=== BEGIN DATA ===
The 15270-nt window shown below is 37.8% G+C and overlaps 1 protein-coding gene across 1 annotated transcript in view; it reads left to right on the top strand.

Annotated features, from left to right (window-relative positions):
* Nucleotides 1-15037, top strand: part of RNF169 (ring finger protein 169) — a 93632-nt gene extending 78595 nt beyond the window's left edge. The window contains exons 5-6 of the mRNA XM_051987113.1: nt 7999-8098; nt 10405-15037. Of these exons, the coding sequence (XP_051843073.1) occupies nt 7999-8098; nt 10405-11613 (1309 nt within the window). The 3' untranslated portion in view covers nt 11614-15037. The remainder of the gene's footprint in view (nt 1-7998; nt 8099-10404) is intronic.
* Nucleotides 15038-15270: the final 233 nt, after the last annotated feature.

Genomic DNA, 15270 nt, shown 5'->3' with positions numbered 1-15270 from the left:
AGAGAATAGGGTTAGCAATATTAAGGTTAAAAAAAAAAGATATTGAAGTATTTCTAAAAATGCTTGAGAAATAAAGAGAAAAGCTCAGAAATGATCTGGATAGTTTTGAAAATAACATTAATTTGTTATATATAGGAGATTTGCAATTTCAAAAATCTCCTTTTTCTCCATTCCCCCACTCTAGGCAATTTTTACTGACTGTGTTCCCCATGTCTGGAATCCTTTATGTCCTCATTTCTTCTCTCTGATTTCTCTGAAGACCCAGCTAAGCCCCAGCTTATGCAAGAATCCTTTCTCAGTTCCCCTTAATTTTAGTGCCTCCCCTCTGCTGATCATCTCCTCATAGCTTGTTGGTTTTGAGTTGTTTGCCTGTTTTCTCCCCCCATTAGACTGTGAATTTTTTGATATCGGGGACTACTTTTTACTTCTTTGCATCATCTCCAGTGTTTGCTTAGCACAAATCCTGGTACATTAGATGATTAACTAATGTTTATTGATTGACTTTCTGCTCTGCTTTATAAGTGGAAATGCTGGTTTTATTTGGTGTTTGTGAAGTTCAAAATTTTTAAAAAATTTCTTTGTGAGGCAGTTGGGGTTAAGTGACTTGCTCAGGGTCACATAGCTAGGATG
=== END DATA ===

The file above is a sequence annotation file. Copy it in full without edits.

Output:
The 15270-nt window shown below is 37.8% G+C and overlaps 1 protein-coding gene across 1 annotated transcript in view; it reads left to right on the top strand.

Annotated features, from left to right (window-relative positions):
* Nucleotides 1-15037, top strand: part of RNF169 (ring finger protein 169) — a 93632-nt gene extending 78595 nt beyond the window's left edge. The window contains exons 5-6 of the mRNA XM_051987113.1: nt 7999-8098; nt 10405-15037. Of these exons, the coding sequence (XP_051843073.1) occupies nt 7999-8098; nt 10405-11613 (1309 nt within the window). The 3' untranslated portion in view covers nt 11614-15037. The remainder of the gene's footprint in view (nt 1-7998; nt 8099-10404) is intronic.
* Nucleotides 15038-15270: the final 233 nt, after the last annotated feature.

Genomic DNA, 15270 nt, shown 5'->3' with positions numbered 1-15270 from the left:
AGAGAATAGGGTTAGCAATATTAAGGTTAAAAAAAAAAGATATTGAAGTATTTCTAAAAATGCTTGAGAAATAAAGAGAAAAGCTCAGAAATGATCTGGATAGTTTTGAAAATAACATTAATTTGTTATATATAGGAGATTTGCAATTTCAAAAATCTCCTTTTTCTCCATTCCCCCACTCTAGGCAATTTTTACTGACTGTGTTCCCCATGTCTGGAATCCTTTATGTCCTCATTTCTTCTCTCTGATTTCTCTGAAGACCCAGCTAAGCCCCAGCTTATGCAAGAATCCTTTCTCAGTTCCCCTTAATTTTAGTGCCTCCCCTCTGCTGATCATCTCCTCATAGCTTGTTGGTTTTGAGTTGTTTGCCTGTTTTCTCCCCCCATTAGACTGTGAATTTTTTGATATCGGGGACTACTTTTTACTTCTTTGCATCATCTCCAGTGTTTGCTTAGCACAAATCCTGGTACATTAGATGATTAACTAATGTTTATTGATTGACTTTCTGCTCTGCTTTATAAGTGGAAATGCTGGTTTTATTTGGTGTTTGTGAAGTTCAAAATTTTTAAAAAATTTCTTTGTGAGGCAGTTGGGGTTAAGTGACTTGCTCAGGGTCACATAGCTAGGATG